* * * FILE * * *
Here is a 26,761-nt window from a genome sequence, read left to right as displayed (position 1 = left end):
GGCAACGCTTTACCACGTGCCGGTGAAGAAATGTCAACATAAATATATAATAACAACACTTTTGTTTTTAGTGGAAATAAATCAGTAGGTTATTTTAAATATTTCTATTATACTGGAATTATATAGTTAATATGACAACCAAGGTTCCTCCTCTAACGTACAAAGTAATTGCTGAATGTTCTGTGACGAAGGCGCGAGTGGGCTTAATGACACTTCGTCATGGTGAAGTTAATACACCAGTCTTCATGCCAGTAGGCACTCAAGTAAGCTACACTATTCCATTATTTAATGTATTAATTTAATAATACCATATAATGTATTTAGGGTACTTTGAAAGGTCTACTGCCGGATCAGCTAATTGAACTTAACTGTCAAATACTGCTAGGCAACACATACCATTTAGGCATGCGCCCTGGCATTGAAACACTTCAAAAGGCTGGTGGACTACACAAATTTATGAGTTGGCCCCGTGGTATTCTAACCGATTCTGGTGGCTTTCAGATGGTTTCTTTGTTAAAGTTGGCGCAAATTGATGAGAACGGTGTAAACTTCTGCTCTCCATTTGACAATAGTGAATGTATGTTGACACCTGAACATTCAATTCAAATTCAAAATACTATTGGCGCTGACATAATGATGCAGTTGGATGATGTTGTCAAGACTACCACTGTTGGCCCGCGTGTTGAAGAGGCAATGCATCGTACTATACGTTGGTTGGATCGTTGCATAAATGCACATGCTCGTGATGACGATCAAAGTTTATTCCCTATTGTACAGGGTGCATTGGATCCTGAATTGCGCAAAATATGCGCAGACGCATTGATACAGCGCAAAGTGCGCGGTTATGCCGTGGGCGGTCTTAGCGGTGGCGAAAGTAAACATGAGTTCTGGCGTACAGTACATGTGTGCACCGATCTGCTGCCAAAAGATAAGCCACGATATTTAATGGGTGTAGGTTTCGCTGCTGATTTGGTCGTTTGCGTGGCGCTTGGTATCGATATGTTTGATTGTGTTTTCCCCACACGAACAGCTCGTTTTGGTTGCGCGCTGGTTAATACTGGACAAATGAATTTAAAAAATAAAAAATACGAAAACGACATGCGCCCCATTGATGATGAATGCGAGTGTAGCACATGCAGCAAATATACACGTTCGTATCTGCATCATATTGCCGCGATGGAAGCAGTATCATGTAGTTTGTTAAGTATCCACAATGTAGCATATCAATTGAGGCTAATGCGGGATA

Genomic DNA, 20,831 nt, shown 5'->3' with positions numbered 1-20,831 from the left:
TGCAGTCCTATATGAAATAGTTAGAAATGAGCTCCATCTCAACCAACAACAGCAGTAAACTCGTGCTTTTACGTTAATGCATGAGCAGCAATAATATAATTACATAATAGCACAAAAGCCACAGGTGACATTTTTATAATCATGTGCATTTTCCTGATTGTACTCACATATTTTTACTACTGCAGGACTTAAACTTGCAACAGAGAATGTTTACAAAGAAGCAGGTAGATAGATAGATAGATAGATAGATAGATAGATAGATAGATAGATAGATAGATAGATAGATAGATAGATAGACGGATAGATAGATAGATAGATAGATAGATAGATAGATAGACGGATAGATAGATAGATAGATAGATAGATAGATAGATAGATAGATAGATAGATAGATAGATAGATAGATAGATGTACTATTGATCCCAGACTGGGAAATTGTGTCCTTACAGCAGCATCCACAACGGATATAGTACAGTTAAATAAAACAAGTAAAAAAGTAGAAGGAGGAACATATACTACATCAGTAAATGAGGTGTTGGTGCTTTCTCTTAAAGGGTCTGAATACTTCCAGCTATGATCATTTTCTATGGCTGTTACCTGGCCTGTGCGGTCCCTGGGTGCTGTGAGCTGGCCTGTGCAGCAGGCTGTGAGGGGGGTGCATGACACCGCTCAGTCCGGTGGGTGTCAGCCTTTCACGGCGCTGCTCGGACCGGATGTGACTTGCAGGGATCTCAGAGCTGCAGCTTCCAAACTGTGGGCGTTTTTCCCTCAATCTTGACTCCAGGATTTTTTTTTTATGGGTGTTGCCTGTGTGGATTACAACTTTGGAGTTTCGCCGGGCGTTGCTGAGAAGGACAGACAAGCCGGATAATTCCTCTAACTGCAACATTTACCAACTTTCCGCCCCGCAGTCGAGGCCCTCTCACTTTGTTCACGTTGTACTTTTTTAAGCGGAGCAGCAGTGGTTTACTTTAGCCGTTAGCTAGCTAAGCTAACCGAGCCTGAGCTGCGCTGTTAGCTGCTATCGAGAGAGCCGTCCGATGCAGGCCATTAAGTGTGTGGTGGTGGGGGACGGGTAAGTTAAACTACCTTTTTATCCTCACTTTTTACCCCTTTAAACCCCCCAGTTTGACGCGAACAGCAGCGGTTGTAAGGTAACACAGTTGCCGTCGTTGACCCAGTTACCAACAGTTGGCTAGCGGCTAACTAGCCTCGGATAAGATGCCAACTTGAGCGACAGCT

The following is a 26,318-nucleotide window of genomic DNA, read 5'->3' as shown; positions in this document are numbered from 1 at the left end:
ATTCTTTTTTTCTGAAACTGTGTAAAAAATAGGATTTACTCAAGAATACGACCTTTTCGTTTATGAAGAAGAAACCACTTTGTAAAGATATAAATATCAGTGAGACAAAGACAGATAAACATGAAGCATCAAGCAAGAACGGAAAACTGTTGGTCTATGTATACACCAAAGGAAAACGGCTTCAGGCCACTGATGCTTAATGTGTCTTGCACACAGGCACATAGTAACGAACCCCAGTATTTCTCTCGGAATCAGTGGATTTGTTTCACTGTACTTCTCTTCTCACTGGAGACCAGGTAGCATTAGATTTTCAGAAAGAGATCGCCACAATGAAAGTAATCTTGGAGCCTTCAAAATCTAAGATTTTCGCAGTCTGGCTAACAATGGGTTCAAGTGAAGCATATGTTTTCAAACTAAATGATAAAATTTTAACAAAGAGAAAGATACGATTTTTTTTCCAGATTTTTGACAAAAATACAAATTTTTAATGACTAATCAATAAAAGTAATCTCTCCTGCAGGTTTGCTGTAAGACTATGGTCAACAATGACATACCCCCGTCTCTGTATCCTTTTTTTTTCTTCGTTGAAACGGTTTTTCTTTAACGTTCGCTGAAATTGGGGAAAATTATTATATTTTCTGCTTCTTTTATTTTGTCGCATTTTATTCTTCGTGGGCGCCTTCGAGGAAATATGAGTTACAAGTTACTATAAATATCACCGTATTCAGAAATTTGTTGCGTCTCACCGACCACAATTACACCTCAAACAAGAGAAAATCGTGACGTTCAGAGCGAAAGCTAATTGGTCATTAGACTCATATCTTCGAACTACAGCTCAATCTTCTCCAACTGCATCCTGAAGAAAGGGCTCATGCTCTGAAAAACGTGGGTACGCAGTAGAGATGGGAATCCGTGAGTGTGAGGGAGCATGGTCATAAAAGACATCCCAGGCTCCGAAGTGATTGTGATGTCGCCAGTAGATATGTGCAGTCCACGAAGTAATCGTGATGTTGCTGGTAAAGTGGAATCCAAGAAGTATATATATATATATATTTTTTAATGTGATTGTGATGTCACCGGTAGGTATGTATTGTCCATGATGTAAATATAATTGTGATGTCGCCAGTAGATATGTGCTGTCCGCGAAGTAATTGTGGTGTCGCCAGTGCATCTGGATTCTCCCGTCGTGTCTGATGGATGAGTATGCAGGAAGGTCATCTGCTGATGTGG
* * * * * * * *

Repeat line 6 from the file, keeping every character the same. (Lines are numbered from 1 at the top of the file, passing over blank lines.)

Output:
ATTCTTTTTTTCTGAAACTGTGTAAAAAATAGGATTTACTCAAGAATACGACCTTTTCGTTTATGAAGAAGAAACCACTTTGTAAAGATATAAATATCAGTGAGACAAAGACAGATAAACATGAAGCATCAAGCAAGAACGGAAAACTGTTGGTCTATGTATACACCAAAGGAAAACGGCTTCAGGCCACTGATGCTTAATGTGTCTTGCACACAGGCACATAGTAACGAACCCCAGTATTTCTCTCGGAATCAGTGGATTTGTTTCACTGTACTTCTCTTCTCACTGGAGACCAGGTAGCATTAGATTTTCAGAAAGAGATCGCCACAATGAAAGTAATCTTGGAGCCTTCAAAATCTAAGATTTTCGCAGTCTGGCTAACAATGGGTTCAAGTGAAGCATATGTTTTCAAACTAAATGATAAAATTTTAACAAAGAGAAAGATACGATTTTTTTTCCAGATTTTTGACAAAAATACAAATTTTTAATGACTAATCAATAAAAGTAATCTCTCCTGCAGGTTTGCTGTAAGACTATGGTCAACAATGACATACCCCCGTCTCTGTATCCTTTTTTTTTCTTCGTTGAAACGGTTTTTCTTTAACGTTCGCTGAAATTGGGGAAAATTATTATATTTTCTGCTTCTTTTATTTTGTCGCATTTTATTCTTCGTGGGCGCCTTCGAGGAAATATGAGTTACAAGTTACTATAAATATCACCGTATTCAGAAATTTGTTGCGTCTCACCGACCACAATTACACCTCAAACAAGAGAAAATCGTGACGTTCAGAGCGAAAGCTAATTGGTCATTAGACTCATATCTTCGAACTACAGCTCAATCTTCTCCAACTGCATCCTGAAGAAAGGGCTCATGCTCTGAAAAACGTGGGTACGCAGTAGAGATGGGAATCCGTGAGTGTGAGGGAGCATGGTCATAAAAGACATCCCAGGCTCCGAAGTGATTGTGATGTCGCCAGTAGATATGTGCAGTCCACGAAGTAATCGTGATGTTGCTGGTAAAGTGGAATCCAAGAAGTATATATATATATATATTTTTTAATGTGATTGTGATGTCACCGGTAGGTATGTATTGTCCATGATGTAAATATAATTGTGATGTCGCCAGTAGATATGTGCTGTCCGCGAAGTAATTGTGGTGTCGCCAGTGCATCTGGATTCTCCCGTCGTGTCTGATGGATGAGTATGCAGGAAGGTCATCTGCTGATGTGG